Quantitative myocardial perfusion measurement using CT Perfusion: a validation study in a porcine model of reperfused acute myocardial infarction

  • Aaron So
  • Jiang Hsieh
  • Jian-Ying Li
  • Jennifer Hadway
  • Hua-Fu Kong
  • Ting-Yim Lee
Original paper


We validated a CT Perfusion technique with beam hardening (BH) correction for quantitative measurement of myocardial blood flow (MBF). Acute myocardial infarction (AMI) was created in four pigs by occluding the distal LAD for 1 h followed by reperfusion. MBF was measured from dynamic contrast enhanced CT (DCE-CT) scanning of the heart, with correction of cardiac motion and BH, before ischemic insult and on day 7, 10 and 14 post. On day 14 post, radiolabeled microspheres were injected to measure MBF and the results were compared with those measured by CT Perfusion. Excised hearts were stained with 2,3,5-triphenyltetrazolium chloride (TTC) to determine the relationship between MBF measured by CT Perfusion and myocardial viability. MBF measured by CT Perfusion was strongly correlated with that by microspheres over a wide range of MBF values (R = 0.81, from 25 to 225 ml min−1 100 g−1). While MBF in the LAD territory decreased significantly from 98.4 ± 2.5 ml min−1 100 g−1 at baseline to 32.2 ± 9.1 ml min−1 100 g−1, P < 0.05 at day 7 and to 49.4 ± 9.3 ml min−1 100 g−1, P < 0.05 at day 14, the decrease in remote myocardium (LCx territory) from baseline (103.9 ± 1.9 ml min−1 100 g−1) was minimal throughout the study (90.6 ± 5.1 ml min−1 100 g−1 on day 14 post, P > 0.05). TTC staining confirmed incomplete infarction in the LAD territory and no infarction in the LCx territory. Microvascular obstruction in infarcted tissue resulted in no-reflow and hence persistently low MBF in the reperfused LAD territory which contained a mixture of viable and non-viable tissue. CT Perfusion measurement of MBF was accurate and correlated well with histology and microspheres measurements.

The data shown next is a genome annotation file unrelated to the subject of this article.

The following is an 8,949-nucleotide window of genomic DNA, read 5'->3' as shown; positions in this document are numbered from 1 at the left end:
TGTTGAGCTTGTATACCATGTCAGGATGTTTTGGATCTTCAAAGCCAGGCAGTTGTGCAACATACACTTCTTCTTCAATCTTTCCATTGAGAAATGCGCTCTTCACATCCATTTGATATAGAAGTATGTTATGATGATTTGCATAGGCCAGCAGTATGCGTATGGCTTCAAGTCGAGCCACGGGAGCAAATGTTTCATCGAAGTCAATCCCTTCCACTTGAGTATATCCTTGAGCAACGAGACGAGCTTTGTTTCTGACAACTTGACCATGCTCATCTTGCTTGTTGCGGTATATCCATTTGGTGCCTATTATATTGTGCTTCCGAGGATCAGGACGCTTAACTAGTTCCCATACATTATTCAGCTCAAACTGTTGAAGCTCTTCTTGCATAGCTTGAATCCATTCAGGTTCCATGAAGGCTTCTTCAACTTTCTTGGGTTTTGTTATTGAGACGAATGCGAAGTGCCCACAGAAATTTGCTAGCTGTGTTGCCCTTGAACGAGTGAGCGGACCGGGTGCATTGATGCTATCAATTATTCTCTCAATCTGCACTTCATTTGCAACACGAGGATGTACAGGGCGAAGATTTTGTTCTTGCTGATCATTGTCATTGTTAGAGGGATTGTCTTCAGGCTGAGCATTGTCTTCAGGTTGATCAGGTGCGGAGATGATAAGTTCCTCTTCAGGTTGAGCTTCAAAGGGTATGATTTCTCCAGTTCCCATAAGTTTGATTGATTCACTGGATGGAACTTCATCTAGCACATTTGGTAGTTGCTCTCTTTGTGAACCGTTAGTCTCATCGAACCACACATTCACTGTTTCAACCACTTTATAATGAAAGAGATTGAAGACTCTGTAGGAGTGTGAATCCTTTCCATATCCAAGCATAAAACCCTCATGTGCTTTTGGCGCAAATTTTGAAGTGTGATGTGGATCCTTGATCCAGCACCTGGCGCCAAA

Myocardial blood flow measurement Quantitative CT Perfusion Beam hardening correction Microspheres validation 



This work is supported in part by grants from the Canadian Institutes of Health Research (CIHR), Ontario Research Fund (ORF), Ontario Innovation Trust (OIT) and GE Healthcare (GEHC).

Conflict of interest

Drs. Jiang Hsieh and Jian-Ying Li are employees of GE Healthcare. Dr. Ting-Yim Lee is a grant recipient of and consultant to GE Healthcare. Other authors have no disclosures.


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Copyright information

© Springer Science+Business Media, B.V. 2011

Authors and Affiliations

  • Aaron So
    • 1
    • 2
  • Jiang Hsieh
    • 3
  • Jian-Ying Li
    • 3
  • Jennifer Hadway
    • 1
  • Hua-Fu Kong
    • 1
  • Ting-Yim Lee
    • 1
    • 2
  1. 1.Imaging ProgramLawson Health Research InstituteLondonCanada
  2. 2.Imaging Research LaboratoriesRobarts Research InstituteLondonCanada
  3. 3.CT EngineeringGE HealthcareWaukeshaUSA

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